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Paul B. Ginsburg, PhD

Norman Topping Chair in Medicine and Public Policy
Professor of the Practice of Health Policy and Management

Sol Price School of Public Policy
Director of Public Policy
Schaeffer Center for Health Policy and Economics
University of Southern California
Phone: 202/494-9399
E-mail: paul.ginsburg@usc.edu

Paul Ginsburg, PhD, is Norman Topping Chair in Medicine and Public Policy and Professor at the Sol Price School of Public Policy, University of Southern California. He also serves as director of public policy at the USC Schaeffer Center for Health Policy and Economics. Continuing to be based in the Washington, DC, area, he teaches graduate health administration courses and conducts health policy research through the USC Schaeffer Center. From 1995 through the end of 2013 he founded and served as president of the Center for Studying Health System Change (HSC), which conducted research to inform policymakers and other audiences about changes in organization, financing, and delivery of care and their effects on people. HSC was widely known for the objectivity and technical quality of its research and its success in communicating it to policymakers, industry, and the media as well as to the research community, and for its knowledge of developments in communities and health care markets.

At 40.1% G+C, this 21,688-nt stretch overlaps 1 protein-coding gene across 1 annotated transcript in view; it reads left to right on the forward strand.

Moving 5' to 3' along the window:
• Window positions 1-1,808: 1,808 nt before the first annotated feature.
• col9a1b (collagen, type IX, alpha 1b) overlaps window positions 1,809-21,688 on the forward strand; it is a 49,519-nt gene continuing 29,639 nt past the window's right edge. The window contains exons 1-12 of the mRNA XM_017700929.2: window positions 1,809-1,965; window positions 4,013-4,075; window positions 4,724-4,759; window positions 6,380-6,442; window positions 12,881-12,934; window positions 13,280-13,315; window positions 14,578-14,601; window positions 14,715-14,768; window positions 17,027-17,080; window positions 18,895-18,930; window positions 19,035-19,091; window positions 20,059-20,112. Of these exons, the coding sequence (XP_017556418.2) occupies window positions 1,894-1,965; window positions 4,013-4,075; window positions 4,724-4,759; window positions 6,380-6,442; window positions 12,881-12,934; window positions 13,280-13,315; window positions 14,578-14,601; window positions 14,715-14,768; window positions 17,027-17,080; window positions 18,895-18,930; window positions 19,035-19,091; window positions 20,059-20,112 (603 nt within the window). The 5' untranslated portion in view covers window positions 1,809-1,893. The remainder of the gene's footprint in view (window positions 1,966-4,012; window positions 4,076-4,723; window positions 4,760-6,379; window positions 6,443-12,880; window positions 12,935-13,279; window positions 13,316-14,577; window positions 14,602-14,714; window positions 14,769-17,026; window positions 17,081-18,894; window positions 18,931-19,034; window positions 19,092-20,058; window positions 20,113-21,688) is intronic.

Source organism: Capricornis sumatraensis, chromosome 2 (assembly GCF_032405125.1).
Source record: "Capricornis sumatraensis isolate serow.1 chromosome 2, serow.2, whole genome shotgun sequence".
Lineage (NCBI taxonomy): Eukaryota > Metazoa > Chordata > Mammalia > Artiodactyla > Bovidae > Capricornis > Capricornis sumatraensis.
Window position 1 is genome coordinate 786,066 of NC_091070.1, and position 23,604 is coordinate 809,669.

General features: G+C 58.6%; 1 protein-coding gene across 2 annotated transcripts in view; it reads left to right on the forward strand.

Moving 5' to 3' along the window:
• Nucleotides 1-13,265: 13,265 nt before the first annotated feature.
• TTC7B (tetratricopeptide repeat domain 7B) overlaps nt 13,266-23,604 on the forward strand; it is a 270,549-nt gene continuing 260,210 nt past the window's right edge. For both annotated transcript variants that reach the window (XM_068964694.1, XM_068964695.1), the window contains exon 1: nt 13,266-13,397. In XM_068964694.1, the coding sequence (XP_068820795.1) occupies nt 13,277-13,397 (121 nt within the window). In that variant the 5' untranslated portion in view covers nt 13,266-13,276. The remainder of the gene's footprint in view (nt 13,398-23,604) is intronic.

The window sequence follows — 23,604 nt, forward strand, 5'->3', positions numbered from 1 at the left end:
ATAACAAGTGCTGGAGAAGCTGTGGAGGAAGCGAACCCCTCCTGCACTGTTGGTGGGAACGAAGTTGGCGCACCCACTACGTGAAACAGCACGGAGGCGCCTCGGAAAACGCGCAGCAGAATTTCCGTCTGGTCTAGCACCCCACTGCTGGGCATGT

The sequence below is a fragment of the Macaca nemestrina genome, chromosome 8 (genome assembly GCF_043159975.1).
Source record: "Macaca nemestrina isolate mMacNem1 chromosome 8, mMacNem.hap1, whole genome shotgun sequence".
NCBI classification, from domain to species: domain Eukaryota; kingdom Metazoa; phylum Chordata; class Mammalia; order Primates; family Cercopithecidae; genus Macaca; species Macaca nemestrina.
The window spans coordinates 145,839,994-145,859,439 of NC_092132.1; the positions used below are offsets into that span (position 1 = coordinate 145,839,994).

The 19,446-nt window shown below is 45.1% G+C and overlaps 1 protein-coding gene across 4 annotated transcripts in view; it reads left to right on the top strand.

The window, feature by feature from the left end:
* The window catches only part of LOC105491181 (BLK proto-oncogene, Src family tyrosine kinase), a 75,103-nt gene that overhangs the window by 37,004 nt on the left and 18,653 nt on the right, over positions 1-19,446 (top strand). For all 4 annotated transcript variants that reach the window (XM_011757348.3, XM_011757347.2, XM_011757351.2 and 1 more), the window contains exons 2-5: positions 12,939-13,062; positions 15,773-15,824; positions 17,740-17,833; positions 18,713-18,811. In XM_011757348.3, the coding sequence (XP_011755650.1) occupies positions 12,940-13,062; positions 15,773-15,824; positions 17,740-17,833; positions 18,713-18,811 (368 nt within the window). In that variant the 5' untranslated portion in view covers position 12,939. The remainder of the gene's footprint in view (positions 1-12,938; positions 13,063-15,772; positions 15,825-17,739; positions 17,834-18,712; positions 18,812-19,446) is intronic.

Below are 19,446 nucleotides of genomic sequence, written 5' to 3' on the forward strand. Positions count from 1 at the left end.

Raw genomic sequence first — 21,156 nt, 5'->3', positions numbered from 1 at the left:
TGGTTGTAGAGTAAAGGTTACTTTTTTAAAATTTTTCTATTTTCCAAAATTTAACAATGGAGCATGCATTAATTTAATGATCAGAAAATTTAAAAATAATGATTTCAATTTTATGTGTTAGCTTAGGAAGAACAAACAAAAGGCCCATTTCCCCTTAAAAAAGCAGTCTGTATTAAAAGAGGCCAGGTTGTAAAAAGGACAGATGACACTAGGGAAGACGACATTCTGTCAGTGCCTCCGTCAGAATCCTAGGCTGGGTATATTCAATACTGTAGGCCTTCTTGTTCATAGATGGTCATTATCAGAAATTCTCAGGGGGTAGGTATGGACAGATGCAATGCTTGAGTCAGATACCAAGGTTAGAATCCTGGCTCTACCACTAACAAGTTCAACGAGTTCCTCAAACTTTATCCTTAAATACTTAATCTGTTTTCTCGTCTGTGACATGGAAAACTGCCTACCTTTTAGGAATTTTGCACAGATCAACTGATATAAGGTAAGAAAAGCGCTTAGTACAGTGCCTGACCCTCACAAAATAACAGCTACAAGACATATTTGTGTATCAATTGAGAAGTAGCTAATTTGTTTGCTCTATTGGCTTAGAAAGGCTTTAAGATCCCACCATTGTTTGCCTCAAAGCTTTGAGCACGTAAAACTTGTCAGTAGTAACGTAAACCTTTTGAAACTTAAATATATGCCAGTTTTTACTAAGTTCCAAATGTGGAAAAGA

Prior to his founding HSC, Dr. Ginsburg served as the founding executive director of the predecessor to the Medicare Payment Advisory Commission, which developed the Medicare physician payment reform that was enacted by the Congress in 1989. Dr. Ginsburg was a senior economist at RAND and served as deputy assistant director at the Congressional Budget Office (CBO). Before that, he served on the faculties of Duke and Michigan State Universities. He earned his doctorate in economics from Harvard University.

Dr. Ginsburg is a noted speaker and consultant on the changes in the financing and delivery of health care, particularly on the evolution of health care markets. In addition to presentations on the overall direction of change, recent topics have included cost trends and drivers, consumer driven health care, provider payment reform, price transparency, the future of employer-based health insurance, addressing growing provider leverage and competition in health care. As a senior adviser to the Bipartisan Policy Center, he has contributed to reports on reducing federal spending on health care (2010), on a strategy to contain health care costs (2013) and on approaches to provider payment reform in Medicare (2014 to 2015). He is a founding member of the National Academy of Social Insurance, he serves on Health Affairs' editorial board, and he was appointed in 2015 to the HHS National Advisory Council for Health Care Research and Quality.

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